Shifting into Fall

ear Clients and Friends,


Finally, finally, the intense summer heat and humidity have broken and my thoughts go to the fall season and garden.


Thank you for paying such close attention to the water needs of your gardens this summer.  Everyone seems to have gotten through pretty well.  Just because it’s cooler, don’t give it up!  September, October and November can be very dry months, and the humidity is lower, so that adds to the dryness.  One good, deep soak once, maybe twice, per week should do it on established plants—keep an eye on newly-planted things; they might need it more often.  The weakening sun helps the soil stay moist longer which is a plus.  And a 2-3 inch layer of mulch helps conserve moisture, too, in areas prone to drying out.

Fall Planting
We have launched into our fall hardscaping jobs (patios, etc.).  I am holding off until very late September-early October to begin planting this fall.  It is still so very dry.  Once planting season begins, we can plant as long as we can get a shovel in the ground.  The fall season was cut short last year by an early freeze, then snow, in December.  We had a nice window of about a week in January, so we took advantage of that to do some grading, mulching and sodding.  Then the bottom fell out as you remember.  Spring was lovely and long.  What a great planting season this year until the heat and drought began this summer.  I always try to get the most tender/marginal plants in the ground on the early side so they will root before the harder freezes begin.

Fall/cool-season vegetables should go in now, too.  Plant transplants of Broccoli, Kale, Brussels Sprouts, Cabbage, all types of greens, Onion sets—all can go in ASAP.  You can seed Radishes and Lettuces.  Clean out all the old summer junk and don’t throw away those green Tomatoes!!!  Either wrap them in newspaper and let them ripen, or bread them and fry them up!  Delicious!

Fall Flowers
Blooming prominently now in my garden:  perennial Begonias, Turtlehead, Impatiens, wild white Asters, pink Anemones, Sweet Autumn Clematis, and various other things here and there.  October will bring the fall-blooming Sasanqua Camellias, Toadlilies, and the Tea Olives.  Then all the beautiful fall color begins late in the month.  The last hurrah is always the Japanese Maples, and they hold their leaves late.  Just gorgeous.  Fall is the time to plant spring-flowering bulbs, perennials, Pansies, Mums, Ornamental Kale and Cabbage, as well as trees and shrubs.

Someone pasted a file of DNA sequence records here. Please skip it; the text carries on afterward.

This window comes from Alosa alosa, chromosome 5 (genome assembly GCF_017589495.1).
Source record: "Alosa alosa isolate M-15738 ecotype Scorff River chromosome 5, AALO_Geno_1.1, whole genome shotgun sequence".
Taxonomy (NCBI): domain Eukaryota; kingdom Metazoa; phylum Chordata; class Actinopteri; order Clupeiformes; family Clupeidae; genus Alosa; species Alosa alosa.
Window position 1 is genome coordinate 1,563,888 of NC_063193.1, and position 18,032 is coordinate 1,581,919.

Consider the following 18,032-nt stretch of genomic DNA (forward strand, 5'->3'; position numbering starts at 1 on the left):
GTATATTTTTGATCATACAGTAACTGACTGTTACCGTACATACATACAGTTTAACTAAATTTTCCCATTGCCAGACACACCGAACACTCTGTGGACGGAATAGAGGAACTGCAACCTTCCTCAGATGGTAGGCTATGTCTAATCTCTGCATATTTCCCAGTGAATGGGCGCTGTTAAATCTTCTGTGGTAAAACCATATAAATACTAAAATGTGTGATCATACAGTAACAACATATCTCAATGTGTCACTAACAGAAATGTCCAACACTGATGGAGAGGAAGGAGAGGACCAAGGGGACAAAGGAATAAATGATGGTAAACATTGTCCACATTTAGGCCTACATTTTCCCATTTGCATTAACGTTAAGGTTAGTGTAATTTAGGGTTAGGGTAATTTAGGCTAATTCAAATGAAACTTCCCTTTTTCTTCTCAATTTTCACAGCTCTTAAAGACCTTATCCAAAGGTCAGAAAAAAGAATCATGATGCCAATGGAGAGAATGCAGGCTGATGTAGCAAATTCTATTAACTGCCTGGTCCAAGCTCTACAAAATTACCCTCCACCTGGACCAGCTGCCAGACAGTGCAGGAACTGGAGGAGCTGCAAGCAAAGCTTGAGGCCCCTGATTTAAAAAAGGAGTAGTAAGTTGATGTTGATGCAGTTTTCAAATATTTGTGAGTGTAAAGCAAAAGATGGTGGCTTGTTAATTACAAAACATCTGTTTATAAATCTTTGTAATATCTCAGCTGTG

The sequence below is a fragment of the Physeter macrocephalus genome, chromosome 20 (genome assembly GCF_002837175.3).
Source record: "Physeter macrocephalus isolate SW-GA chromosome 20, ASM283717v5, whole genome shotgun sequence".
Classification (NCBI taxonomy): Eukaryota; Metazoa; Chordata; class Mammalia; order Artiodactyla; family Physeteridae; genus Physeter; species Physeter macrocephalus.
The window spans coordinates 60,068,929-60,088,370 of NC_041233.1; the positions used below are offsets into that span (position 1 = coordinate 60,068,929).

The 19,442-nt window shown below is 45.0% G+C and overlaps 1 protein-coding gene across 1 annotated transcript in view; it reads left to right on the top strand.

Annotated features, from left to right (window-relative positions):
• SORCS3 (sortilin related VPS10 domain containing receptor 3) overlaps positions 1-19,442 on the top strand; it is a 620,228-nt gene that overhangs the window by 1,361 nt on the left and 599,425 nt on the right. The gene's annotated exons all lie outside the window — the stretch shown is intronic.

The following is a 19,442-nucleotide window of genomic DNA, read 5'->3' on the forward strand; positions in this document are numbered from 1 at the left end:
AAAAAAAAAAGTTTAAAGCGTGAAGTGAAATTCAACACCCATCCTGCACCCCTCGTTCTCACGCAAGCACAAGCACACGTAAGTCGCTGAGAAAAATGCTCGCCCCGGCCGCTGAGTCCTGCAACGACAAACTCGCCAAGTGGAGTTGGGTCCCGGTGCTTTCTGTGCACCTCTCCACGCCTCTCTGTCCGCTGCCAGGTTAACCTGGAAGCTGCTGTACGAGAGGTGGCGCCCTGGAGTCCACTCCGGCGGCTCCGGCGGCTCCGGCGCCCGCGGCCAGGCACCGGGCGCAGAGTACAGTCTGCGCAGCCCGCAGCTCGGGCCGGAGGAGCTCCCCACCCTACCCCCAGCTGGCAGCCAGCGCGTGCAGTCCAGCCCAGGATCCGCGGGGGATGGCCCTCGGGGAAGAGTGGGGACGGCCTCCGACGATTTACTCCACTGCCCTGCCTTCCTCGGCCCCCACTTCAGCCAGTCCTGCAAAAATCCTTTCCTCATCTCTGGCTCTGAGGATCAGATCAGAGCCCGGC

Don’t do any major pruning now because you will promote new growth and it may not harden in time for the freezes.  Go ahead and cut out the dead wood on anything, though, and light trimming is certainly okay.  Remember if you cut the tips off Azaleas, Camellias, Rhododendrons, and any other spring bloomers, you will not have blooms next year.  These plants have already set their buds for next spring’s bloom and you will cut them off if you prune them. 

Get rid of them now!  They are going to seed and if you don’t get them, you will have a bumper crop next year!

Lawns should begin greening up again as the weather continues to cool and (hopefully) the fall rains begin.  It is now the perfect time to seed cool-season lawns—Tall Fescues are the best for the DC area.  Likewise, fall is the best time to feed your cool-season lawns since they are beginning to go dormant on top and the energy is going to the roots.  They take the fertilizer down to the roots in the fall and the roots continue to grow long after the tops go dormant.  The opposite is true for warm-season grasses:  Zoysia here in DC; Bermuda, St. Augustine, etc. further South—these grasses will soon begin to go dormant and that’s what we want them to do to maintain their hardiness.  So--no feeding until next spring when they green up.  Crabgrass was awful this year.  It is an opportunistic weed—in other words, it comes up in those dry, barren areas of the lawn when conditions are hot and dry.  Prevention of crabgrass is chiefly by trying to keep your lawn thick and lush so there is no place for the crabgrass to sprout (this goes for all weeds, actually).  If you want to apply a pre-emergent, to keep it from germinating in the spring, you can apply that when the Forsythia is blooming in the spring.  That is the time.  Also, please note that crabgrass is an annual—it will be killed by the frost and die this fall.  The seeds that remain will lie dormant and germinate next spring.

My Garden
Late summer and early fall is one of the best periods for my garden here at Woodland Cottage.  If you are in the area, come on by and walk through anytime, self-guided.  All are welcome.  It’s never perfect, but it’s the best I can make it at any given time.

Please let me know if you need any help with any of your garden needs this fall.  For more information, visit my website at  Things are booking very, very quickly for this fall, so get on the list!  It has been a wonderful year and I thank you very much for your continued business.  I am very appreciative and each one of you is very important to me.

Please enjoy the end of summer and the approach of fall!

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